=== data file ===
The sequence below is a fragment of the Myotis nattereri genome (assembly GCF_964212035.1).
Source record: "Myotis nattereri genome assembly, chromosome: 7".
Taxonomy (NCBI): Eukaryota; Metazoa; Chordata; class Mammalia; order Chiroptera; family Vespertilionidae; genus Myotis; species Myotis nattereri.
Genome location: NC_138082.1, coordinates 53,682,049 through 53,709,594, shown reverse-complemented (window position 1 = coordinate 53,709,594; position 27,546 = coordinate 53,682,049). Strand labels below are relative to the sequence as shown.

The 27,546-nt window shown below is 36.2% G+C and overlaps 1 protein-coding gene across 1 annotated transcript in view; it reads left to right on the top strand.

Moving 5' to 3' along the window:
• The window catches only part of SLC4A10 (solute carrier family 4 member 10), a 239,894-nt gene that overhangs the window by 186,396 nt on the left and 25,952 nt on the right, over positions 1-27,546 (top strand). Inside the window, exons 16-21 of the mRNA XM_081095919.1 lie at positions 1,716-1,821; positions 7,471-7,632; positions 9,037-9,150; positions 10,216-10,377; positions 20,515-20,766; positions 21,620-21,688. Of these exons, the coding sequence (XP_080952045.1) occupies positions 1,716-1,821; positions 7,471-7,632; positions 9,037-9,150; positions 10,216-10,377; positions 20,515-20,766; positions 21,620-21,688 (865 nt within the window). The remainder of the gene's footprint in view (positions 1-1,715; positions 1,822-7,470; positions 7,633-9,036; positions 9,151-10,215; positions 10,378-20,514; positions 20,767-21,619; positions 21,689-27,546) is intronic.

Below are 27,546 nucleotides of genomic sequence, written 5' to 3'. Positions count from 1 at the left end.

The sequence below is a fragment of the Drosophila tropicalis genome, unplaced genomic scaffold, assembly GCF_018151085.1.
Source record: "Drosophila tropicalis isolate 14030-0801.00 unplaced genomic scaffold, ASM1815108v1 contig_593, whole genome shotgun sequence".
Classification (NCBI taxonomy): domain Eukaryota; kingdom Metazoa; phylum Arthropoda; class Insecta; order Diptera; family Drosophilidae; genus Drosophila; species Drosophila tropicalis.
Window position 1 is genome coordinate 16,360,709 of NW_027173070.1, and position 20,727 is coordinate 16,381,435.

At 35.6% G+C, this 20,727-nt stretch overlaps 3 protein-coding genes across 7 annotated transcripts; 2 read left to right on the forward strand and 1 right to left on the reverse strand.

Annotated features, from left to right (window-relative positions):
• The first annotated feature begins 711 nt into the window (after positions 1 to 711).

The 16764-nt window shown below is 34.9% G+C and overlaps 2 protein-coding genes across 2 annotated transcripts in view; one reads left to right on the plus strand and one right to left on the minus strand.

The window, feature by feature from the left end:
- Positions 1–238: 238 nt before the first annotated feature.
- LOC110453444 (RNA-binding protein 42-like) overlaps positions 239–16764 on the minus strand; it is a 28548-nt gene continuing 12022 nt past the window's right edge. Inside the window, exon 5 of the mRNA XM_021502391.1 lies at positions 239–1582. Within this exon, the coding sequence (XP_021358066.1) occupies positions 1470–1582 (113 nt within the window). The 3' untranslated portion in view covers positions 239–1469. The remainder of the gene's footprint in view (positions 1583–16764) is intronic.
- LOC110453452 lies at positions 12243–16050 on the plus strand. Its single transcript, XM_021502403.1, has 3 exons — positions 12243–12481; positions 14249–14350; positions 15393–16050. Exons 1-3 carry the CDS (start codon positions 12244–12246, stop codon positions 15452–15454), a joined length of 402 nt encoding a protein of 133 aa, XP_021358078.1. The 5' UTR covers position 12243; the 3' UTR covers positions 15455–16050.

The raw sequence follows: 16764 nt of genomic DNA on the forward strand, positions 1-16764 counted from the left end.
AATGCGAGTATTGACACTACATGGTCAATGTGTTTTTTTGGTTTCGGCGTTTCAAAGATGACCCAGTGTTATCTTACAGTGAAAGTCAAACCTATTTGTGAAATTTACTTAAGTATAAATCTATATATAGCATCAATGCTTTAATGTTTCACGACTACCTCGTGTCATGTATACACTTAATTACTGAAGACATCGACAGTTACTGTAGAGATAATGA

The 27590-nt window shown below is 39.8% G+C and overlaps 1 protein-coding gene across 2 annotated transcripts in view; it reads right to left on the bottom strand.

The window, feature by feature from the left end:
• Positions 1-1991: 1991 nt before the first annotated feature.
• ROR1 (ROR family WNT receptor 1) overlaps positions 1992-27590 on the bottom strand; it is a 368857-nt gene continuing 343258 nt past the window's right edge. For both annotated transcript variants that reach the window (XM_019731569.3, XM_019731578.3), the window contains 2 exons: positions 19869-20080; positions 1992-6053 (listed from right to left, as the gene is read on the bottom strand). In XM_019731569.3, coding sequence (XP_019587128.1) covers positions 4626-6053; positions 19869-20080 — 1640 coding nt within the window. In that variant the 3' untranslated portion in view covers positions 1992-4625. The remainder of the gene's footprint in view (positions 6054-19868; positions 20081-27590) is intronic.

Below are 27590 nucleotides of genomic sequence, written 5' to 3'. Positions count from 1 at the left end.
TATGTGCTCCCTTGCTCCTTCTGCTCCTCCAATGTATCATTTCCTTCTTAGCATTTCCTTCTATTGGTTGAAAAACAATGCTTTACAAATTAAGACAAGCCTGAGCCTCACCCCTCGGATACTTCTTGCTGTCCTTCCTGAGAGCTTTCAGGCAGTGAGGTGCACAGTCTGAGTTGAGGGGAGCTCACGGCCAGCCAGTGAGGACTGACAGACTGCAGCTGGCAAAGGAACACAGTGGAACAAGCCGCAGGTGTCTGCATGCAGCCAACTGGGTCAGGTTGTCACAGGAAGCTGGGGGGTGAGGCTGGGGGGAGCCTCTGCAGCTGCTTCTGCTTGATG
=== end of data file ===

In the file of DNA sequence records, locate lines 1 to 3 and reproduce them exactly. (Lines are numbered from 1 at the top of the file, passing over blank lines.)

The sequence below is a fragment of the Myotis nattereri genome (assembly GCF_964212035.1).
Source record: "Myotis nattereri genome assembly, chromosome: 7".
Taxonomy (NCBI): Eukaryota; Metazoa; Chordata; class Mammalia; order Chiroptera; family Vespertilionidae; genus Myotis; species Myotis nattereri.